Specifically, exceptions 1, 2, 3, 4, 8, 9, 10 and 11 complain that the presiding justice erred in charging the jury either by the use of language which would prejudice the jury or in using language which implied that he was expressing an opinion contrary to the provisions of R.S. (1944), Chap. 100, Sec. 105. It is possible that certain isolated sentences standing alone might justify that conclusion but the correctness of the charge is to be determined from the whole charge and not isolated sentences. See State v. Benner, 64 Me. 267, 291; State v. Jones et al., 137 Me. 137, 142; 16 A.2d 103. We find no merit in the above exceptions.
Exception 5 deals with the materiality of proof with respect to proof of the date of the offense charged. The charge discloses no error.
Exceptions 6 and 7 raise the question of whether the detestable practice known in medical phrase as cunnilingus is made criminal by R.S. Chap. 121, Sec. 3, which reads:
"Sec. 3. Whoever commits the crime against nature with mankind or with a beast, shall be punished by imprisonment for not less than 1 year, nor more than 10 years."
Although several courts have stated and some have held that the phrase "crime against nature" is synonymous with and includes only the common law crimes of sodomy and buggery and does not include other destestable sexual perversions not embraced within those included in sodomy and buggery according to strict common law definitions of these terms, such has not been the interpretation of the phrase by this court. In State v. Cyr, 135 Me. 513, 514; 198 A. 743, we did not hesitate to include fellatio in "the crime against nature." In that case we said:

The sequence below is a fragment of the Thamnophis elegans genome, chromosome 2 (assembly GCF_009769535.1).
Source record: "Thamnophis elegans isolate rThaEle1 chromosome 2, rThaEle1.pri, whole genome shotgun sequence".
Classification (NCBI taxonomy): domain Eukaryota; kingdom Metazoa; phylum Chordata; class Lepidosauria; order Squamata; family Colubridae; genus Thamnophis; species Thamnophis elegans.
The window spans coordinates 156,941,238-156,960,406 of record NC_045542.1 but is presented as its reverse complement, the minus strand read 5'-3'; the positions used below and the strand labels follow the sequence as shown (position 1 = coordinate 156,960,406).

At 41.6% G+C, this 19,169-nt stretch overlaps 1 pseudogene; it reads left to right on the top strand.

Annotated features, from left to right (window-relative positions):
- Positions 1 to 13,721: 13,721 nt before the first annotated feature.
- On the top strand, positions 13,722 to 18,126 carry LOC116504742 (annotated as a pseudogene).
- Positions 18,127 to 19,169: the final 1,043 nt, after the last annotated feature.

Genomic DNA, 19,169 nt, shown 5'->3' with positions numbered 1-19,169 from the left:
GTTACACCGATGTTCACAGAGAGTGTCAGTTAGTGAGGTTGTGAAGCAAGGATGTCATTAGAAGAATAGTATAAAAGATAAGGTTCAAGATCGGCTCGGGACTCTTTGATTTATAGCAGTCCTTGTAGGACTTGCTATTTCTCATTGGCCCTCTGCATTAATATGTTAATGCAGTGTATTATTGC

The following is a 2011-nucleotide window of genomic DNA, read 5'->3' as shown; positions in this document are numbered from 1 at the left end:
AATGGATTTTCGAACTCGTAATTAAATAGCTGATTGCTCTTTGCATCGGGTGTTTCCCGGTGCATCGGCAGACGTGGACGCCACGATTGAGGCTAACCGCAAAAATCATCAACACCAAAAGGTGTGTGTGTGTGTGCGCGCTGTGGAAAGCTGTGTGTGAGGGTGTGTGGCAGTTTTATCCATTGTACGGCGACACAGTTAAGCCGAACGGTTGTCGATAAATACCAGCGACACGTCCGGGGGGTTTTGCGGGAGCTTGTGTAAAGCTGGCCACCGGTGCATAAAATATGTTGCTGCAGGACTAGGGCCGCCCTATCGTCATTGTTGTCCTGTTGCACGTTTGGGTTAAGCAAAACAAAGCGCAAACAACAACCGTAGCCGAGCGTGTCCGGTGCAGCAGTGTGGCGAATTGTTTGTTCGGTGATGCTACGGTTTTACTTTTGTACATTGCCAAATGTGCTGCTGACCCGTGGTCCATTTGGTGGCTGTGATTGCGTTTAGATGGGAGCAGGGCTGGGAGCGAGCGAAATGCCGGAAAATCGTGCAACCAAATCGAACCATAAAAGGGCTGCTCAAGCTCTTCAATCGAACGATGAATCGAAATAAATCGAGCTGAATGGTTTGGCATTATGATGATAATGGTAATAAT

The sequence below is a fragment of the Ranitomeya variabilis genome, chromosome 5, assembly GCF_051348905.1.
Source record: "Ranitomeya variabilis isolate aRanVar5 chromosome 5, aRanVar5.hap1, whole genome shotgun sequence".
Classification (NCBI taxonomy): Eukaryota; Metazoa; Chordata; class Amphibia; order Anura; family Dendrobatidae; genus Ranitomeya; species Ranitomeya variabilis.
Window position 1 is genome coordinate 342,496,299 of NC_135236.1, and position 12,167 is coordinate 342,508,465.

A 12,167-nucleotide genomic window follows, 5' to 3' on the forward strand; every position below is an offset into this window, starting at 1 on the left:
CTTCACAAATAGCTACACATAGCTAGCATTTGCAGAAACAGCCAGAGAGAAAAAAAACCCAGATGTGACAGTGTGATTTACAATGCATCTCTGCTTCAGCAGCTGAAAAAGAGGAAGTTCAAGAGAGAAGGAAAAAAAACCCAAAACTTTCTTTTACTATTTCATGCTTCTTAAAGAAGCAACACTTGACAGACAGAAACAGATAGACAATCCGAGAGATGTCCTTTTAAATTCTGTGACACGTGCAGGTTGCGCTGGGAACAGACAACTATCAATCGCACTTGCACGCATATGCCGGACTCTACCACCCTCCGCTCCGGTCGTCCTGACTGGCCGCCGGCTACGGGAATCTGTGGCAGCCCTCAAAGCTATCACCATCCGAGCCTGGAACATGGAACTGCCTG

"The statute gives no definition of the crime but with due regard to the sentiments of decent humanity treats it as one not fit to be named, leaving the record undefiled by the details of different acts which may constitute the perversion. The generality of the prohibition brings all unnatural copulation with mankind or a beast, including sodomy, within its scope."
The same reasoning that would include fellatio within "the crime against nature" impels us to interpret the phrase as including cunnilingus.
As said by the North Carolina court in State v. Griffin, 175 N.C. 767, 769; 94 S.E. 678, in interpreting their statute which is couched in language almost identical with R.S. Chap. 121, Sec. 3:
"While the crime against nature and sodomy have often been used as synonymous terms, our statute is broad enough to include in the crime against nature other forms of the offense than sodomy and buggery. It includes all kindred acts of a bestial character whereby degraded and perverted sexual desires are sought to be gratified."
Although the offense considered in State v. Griffin, supra, was fellatio, the language used by the North Carolina court with respect to that practice is equally applicable to cunnilingus and we adopt it as expressing our own views. "The method employed in this case is as much against nature, in the sense of being unnatural, indecent, and against the order of nature, as sodomy or any other bestial and unnatural copulation."
There appear to be no errors of law in the parts of the judge's charge to which respondent objected and the mandate will be
Judgment for the State. In both cases.